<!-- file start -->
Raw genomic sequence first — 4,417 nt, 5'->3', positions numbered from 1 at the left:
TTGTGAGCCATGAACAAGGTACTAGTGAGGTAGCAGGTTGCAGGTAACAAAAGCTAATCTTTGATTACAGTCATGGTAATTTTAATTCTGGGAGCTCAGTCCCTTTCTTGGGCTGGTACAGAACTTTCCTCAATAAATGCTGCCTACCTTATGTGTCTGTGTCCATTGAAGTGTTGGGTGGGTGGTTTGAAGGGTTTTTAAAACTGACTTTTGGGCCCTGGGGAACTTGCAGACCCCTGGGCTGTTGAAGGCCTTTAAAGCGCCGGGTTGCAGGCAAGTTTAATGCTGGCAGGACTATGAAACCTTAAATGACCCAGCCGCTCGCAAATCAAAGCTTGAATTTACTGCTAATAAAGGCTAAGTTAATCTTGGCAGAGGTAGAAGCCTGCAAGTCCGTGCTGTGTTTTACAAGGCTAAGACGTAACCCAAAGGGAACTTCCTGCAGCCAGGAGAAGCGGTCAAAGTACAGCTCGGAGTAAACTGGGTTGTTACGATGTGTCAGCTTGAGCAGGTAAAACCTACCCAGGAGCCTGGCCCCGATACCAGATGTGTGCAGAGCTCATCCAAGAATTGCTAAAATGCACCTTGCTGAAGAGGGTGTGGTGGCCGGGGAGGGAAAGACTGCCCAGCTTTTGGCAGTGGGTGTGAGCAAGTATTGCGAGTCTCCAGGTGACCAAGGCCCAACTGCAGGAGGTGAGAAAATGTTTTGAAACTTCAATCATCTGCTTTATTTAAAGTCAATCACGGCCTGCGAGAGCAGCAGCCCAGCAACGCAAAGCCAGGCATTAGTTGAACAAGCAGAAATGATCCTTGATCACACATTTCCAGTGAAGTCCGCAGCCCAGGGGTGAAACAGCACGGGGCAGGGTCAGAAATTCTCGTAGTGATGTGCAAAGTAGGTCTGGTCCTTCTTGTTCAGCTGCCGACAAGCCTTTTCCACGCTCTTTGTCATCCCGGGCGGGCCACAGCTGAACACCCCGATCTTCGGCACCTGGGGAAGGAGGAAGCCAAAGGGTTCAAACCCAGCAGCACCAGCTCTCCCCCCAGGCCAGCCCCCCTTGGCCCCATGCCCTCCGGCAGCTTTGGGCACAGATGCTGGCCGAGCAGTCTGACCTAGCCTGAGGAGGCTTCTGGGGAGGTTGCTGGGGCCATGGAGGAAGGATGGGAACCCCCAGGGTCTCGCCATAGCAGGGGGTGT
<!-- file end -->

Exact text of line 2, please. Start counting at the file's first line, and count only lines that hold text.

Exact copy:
TTGTGAGCCATGAACAAGGTACTAGTGAGGTAGCAGGTTGCAGGTAACAAAAGCTAATCTTTGATTACAGTCATGGTAATTTTAATTCTGGGAGCTCAGTCCCTTTCTTGGGCTGGTACAGAACTTTCCTCAATAAATGCTGCCTACCTTATGTGTCTGTGTCCATTGAAGTGTTGGGTGGGTGGTTTGAAGGGTTTTTAAAACTGACTTTTGGGCCCTGGGGAACTTGCAGACCCCTGGGCTGTTGAAGGCCTTTAAAGCGCCGGGTTGCAGGCAAGTTTAATGCTGGCAGGACTATGAAACCTTAAATGACCCAGCCGCTCGCAAATCAAAGCTTGAATTTACTGCTAATAAAGGCTAAGTTAATCTTGGCAGAGGTAGAAGCCTGCAAGTCCGTGCTGTGTTTTACAAGGCTAAGACGTAACCCAAAGGGAACTTCCTGCAGCCAGGAGAAGCGGTCAAAGTACAGCTCGGAGTAAACTGGGTTGTTACGATGTGTCAGCTTGAGCAGGTAAAACCTACCCAGGAGCCTGGCCCCGATACCAGATGTGTGCAGAGCTCATCCAAGAATTGCTAAAATGCACCTTGCTGAAGAGGGTGTGGTGGCCGGGGAGGGAAAGACTGCCCAGCTTTTGGCAGTGGGTGTGAGCAAGTATTGCGAGTCTCCAGGTGACCAAGGCCCAACTGCAGGAGGTGAGAAAATGTTTTGAAACTTCAATCATCTGCTTTATTTAAAGTCAATCACGGCCTGCGAGAGCAGCAGCCCAGCAACGCAAAGCCAGGCATTAGTTGAACAAGCAGAAATGATCCTTGATCACACATTTCCAGTGAAGTCCGCAGCCCAGGGGTGAAACAGCACGGGGCAGGGTCAGAAATTCTCGTAGTGATGTGCAAAGTAGGTCTGGTCCTTCTTGTTCAGCTGCCGACAAGCCTTTTCCACGCTCTTTGTCATCCCGGGCGGGCCACAGCTGAACACCCCGATCTTCGGCACCTGGGGAAGGAGGAAGCCAAAGGGTTCAAACCCAGCAGCACCAGCTCTCCCCCCAGGCCAGCCCCCCTTGGCCCCATGCCCTCCGGCAGCTTTGGGCACAGATGCTGGCCGAGCAGTCTGACCTAGCCTGAGGAGGCTTCTGGGGAGGTTGCTGGGGCCATGGAGGAAGGATGGGAACCCCCAGGGTCTCGCCATAGCAGGGGGTGT